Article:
In 1744, the county chose Romney Marsh – later Cape May Court House – near the county's center to become the county seat. The first jail and courthouse were built in 1764. The county's population was around 1,000 in 1750, isolated from the rest of New Jersey by forests. Cape May grew independently as America's oldest bathing resort by 1765, leading to the city's current motto "The Nation's Oldest Seashore Resort". Amid the British blockade of the Delaware Bay in the American Revolutionary War, two British ships pursued and attacked the American brig Nancy, which fled to the coast at Turtle Gut Inlet (located in Wildwood Crest today). The Nancy was abandoned and sabotaged, killing at least 30 British sailors when the brig exploded after they boarded. The Battle of Turtle Gut Inlet on June 29, 1776 was the only Revolutionary War battle fought in the county.
Cape May County was split into three townships on February 21, 1798 – Lower, Middle, and Upper. The three townships were previously established as precincts on April 2, 1723. During the War of 1812, British forces raided farms in the county for food and fresh water. In retaliation, residents dug canals to the ocean, making the water no longer drinkable. In 1827, Dennis Township was created from portions of Upper Township, 101 years after its namesake Dennisville was founded in 1726. The oldest independent borough in the county was Cape Island Borough in 1848, which became the city of Cape May in 1869. Over the next 60 years as transport to the region improved, most of the current municipalities in the county were created. Sea Grove, later renamed Cape May Point, was founded in 1875. In 1879, Ocean City was founded as a religious retreat. Sea Isle City was founded in 1882, followed by West Cape May in 1884. In 1885, Anglesea (renamed North Wildwood in 1906) and Holly Beach (later a part of Wildwood) were founded. A land development company established Avalon in 1887. In 1891, Woodbine was founded on the mainland as an agriculture settlement for Russian Jews who fled religious persecution. From 1894 until 1945, South Cape May existed as an independent borough until it was largely destroyed by the 1944 Great Atlantic hurricane. In 1906, the eastern coastal boundary of Cape May County was established at a point 3 nautical miles (3.5 mi, 5.5 km) east of the coast. The last municipalities to be established were Wildwood Crest (in 1910), Stone Harbor (in 1914), and West Wildwood (in 1920). In 1928, North Cape May was founded, but was dissolved in 1945 after it failed to attract development following the Great Depression.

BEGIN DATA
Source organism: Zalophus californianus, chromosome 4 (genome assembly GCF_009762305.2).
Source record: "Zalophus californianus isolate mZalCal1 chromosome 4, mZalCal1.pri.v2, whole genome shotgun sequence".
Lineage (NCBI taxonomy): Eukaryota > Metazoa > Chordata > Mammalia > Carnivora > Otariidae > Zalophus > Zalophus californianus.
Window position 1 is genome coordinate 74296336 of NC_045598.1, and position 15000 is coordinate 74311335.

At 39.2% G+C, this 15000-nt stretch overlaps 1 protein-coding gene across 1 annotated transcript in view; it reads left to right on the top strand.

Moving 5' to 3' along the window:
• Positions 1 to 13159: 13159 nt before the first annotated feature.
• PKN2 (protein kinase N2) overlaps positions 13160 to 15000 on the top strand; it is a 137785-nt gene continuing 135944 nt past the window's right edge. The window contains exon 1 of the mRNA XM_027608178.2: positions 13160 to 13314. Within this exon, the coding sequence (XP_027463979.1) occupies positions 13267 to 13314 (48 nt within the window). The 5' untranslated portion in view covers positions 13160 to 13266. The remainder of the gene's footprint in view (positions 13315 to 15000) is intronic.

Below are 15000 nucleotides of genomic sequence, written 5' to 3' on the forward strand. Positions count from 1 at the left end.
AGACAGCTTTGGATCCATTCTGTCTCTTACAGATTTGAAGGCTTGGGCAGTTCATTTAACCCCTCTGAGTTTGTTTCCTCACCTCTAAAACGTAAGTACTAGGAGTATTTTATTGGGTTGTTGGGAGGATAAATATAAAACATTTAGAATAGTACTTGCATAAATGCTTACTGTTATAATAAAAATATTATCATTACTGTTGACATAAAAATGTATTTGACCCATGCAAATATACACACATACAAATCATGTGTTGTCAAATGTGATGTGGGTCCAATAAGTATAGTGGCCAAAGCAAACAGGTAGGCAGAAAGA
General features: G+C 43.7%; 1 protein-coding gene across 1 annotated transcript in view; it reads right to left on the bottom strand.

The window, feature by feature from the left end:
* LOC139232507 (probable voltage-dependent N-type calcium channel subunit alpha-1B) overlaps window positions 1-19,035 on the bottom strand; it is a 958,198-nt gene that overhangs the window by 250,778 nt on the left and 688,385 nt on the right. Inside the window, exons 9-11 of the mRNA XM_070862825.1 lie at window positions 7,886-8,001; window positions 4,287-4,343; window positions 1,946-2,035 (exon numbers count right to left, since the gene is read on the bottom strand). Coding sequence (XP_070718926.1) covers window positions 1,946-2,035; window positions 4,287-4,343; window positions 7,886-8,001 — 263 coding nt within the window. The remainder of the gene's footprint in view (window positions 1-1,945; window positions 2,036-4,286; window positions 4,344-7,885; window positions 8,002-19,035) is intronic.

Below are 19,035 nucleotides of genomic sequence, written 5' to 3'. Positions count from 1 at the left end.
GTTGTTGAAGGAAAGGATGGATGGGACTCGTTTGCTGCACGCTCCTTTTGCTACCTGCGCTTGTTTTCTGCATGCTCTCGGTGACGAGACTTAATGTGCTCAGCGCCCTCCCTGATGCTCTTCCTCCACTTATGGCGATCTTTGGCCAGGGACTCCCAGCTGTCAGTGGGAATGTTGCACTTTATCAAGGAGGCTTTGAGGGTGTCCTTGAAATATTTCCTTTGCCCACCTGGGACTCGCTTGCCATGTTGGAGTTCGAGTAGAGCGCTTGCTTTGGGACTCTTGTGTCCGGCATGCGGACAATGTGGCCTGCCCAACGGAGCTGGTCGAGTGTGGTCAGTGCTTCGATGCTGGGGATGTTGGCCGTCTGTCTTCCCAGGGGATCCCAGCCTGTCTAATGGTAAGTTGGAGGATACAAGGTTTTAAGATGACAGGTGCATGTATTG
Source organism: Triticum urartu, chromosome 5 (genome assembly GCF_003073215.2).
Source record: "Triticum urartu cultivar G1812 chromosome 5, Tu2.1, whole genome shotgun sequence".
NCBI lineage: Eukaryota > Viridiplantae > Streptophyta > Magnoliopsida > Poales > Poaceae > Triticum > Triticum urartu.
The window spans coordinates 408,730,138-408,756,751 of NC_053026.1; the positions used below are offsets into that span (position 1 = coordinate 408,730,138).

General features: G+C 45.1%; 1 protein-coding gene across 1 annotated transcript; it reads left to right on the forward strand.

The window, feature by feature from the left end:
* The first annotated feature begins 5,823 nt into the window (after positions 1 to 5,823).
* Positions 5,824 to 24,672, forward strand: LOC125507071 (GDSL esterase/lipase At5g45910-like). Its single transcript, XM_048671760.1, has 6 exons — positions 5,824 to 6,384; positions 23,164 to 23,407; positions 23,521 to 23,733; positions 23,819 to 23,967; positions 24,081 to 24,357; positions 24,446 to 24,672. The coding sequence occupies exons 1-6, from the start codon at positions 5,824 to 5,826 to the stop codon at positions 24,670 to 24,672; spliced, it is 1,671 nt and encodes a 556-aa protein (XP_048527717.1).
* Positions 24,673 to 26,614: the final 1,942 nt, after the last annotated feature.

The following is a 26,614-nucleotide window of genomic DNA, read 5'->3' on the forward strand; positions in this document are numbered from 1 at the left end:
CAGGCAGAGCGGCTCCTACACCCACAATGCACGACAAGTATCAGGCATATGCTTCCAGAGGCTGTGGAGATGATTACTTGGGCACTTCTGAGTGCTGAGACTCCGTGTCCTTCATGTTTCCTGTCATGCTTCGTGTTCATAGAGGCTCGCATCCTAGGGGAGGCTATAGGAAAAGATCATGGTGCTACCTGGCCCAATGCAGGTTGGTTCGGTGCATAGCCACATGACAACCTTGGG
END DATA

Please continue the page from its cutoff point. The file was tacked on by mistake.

During World War II, Cape May Canal was built to connect the Delaware Bay and Cape May Harbor, completed in March 1943. The completion of the Garden State Parkway in 1955 brought hundreds of thousands of tourists, as well as a larger year-round population. Since the 1970s, the mainland has become more developed, due to the high cost of building on the barrier islands. Commercial development concentrated along U.S. Route 9 in Rio Grande, Cape May Court House, and Marmora. Concurrent with the 1980 Presidential election, Cape May County residents voted in favor to create a new state of South Jersey, along with five other counties in a nonbinding referendum.
Cape May County is 29 mi (47 km) long and 15 mi (24 km) at its widest. According to the 2010 Census, the county had a total area of 620.42 square miles (1,606.9 km2), including 251.42 square miles (651.2 km2) of land (40.5%) and 368.99 square miles (955.7 km2) of water (59.5%). The county is located about 150 mi (240 km) south of New York City, 80 mi (130 km) southeast of Philadelphia, and 150 mi (240 km) east of Washington, D.C. To the south and east of the county is the Atlantic Ocean. The location near water provides milder temperatures than surrounding areas, as well as a continuous breeze, which contribute to the area's tourism-driven economy. Sea level along the coast is the lowest point. The highest elevation is found at three areas in Belleplain State Forest in the county's northern corner, which are approximately 60 ft (18 m) above sea level.
Overall, the county is flat and coastal. Much of Cape May County lays on the Cape May Peninsula, which is part of the Atlantic coastal plain. The peninsula is bounded to the west by the Delaware Bay, and to the east is 1.5 to 3 mi (2.4 to 4.8 km) of marshes and water channels making up the Intracoastal Waterway. There are over 1,574 mi (2,533 km) of streams and rivers in the county, with the Great Egg Harbor River and its tributaries covering the northern portion of the county. There are also 24,150 acres (9,770 ha) of ponds, lakes, bays, and reservoirs. There are five barrier islands, measuring 32 mi (51 km) in total, that are adjacent to the mainland. The islands have gently-sloped beaches and are largely built up. There were only barrier four islands from 1922, when Turtle Gut Inlet was filled in to create Wildwood Crest, until 1945, when Cape May Canal was constructed through the southern portion of the county.